Trying to lose 10 pounds? Oodles of new research has uncovered simple ways to trim 100 calories or more from your diet without skimping on flavor. While it doesn’t sound like much, shaving off 100 calories a day could help you trim 10 or more pounds a year—even if you never set foot in the gym. Add these smart strategies to your routine:
1. Dim the lights.
A recent study from Cornell University says the secret to eating less—and feeling more satisfied with what you do eat—could be as simple as some mood lighting. People who ate a meal under soft, warm lighting consumed 175 fewer calories, and finished 18% less of the food on their plates, than those who dined in brightly lit places. Those in the darker rooms also rated food as more enjoyable than the other group. Scientists think that’s because the harsh fluorescent lights commonly found in fast-food restaurants may create a psychological need to rush through meals and eat more. Consider this your chance to actually use those candlesticks you got for your wedding ages ago.
2. Be a straight shooter.
They might look stylish, but swanky, curved drinking glasses on your table could lead to extra weight. A British study found that people consumed 60% more alcohol, sugary sodas, and juices if the glass they drank from was curvy, rather than a straight tumbler. The researchers speculate that people drink faster from the curvy glasses because it’s harder to tell when you’re at the halfway point, meaning you’re more likely to reach for another drink sooner and end up consuming more.
3. Turn in earlier.
The research is pretty definitive on this one: Being short on sleep makes you more likely to overeat. One study from the Mayo Clinic shows getting less than 6½ hours of sleep a night can lead to consuming as many as 500 extra daily calories. “Sleep deprivation can raise levels of appetite hormones like ghrelin,” says Manfred Hallschmid, PhD, a researcher from University of Tübingen who studies sleep and calorie consumption. And surging levels of ghrerlin, the hormone that revs up your appetite, is bad news for your willpower.
4. Don’t say, “I can’t.”
Whether you’re trying to sidestep a fast-food drive thru or Thanksgiving leftovers, don’t tell yourself what you can’t eat. Instead, tell yourself you “don’t” eat it. In a recent study, when researchers divided a group of people into “can’t eats” and “don’t eats”, 64% of those in the “don’t” group passed up a candy bar in favor of a healthier granola bar—but only 30% of the “can’t” group chose the healthier snack. “Can’t” sounds more like punishment than being healthy, creating a sense of self-deprivation that can tank your motivation. On the other hand, reminding yourself you “don’t” eat certain foods feels more empowering.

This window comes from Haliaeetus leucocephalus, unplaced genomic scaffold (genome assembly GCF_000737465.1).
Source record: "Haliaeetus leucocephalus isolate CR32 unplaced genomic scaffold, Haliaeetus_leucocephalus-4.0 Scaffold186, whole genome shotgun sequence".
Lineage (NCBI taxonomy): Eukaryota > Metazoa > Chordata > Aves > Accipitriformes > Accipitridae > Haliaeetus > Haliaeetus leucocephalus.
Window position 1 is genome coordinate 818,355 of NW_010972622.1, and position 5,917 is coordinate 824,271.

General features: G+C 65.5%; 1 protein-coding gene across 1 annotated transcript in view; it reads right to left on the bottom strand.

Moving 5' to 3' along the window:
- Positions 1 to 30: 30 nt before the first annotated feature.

5. Think thin.
The way you think about food and your body can determine your success at sticking to a healthy diet. Over a 10-year span, 59% of women who started out with an average body mass index of 20 but thought they were overweight, wound up packing on weight and watching their BMI swell to more than 25. That weight gain likely happened because of a self-fulfilling prophecy, says Susan Albers, psychologist at The Cleveland Clinic and the author of Eating Mindfully and 50 Ways to Soothe Yourself Without Food. “Your mindset is incredibly important in giving up or getting on track with your weight,” she says. “So if you think you are not overweight, regardless of your actual weight, you will act in ways that lead you to what you already believe.”
6. Stop staring at sugar.
To help you keep sugar cravings in check, a recent study says you should look the other way when you see pictures of high-fat, high-calorie, or sugary foods. That’s because brain scans have shown that ogling pictures of high-calorie treats stimulates parts of the brain that control hunger and the reward center, says Kathleen Page, MD, assistant professor of medicine at USC and the study’s lead author. Bottom line: maybe your Pinterest board of cupcakes isn’t the best idea.
7. Wet your whistle.
You’re more likely to crave veggies than greasy French fries, chips, or other high-fat foods if you pair a meal with water instead of caloric beverages. Researchers at the University of Oregon say that food-drink pairings can influence the type of food choices we make and the amount of calories we eat. In the study, adults who paired a meal with water were more likely to eat their vegetables and make other healthy food choices than if they sipped on soda.
8. Look forward to eating.
Fantasizing about lunch? Go with that. Hallschmid says anticipating a meal can actually lower your body’s levels of ghrelin. In a study he conducted, he found that thinking about a meal beforehand helps reign in ghrelin levels, helping people consume fewer calories during a meal. “Looking forward to eating could have a positive effect on food intake control because it leads to feeling full sooner, and sustaining that feeling of full so you don’t seek out high-calorie snacks,” says he says.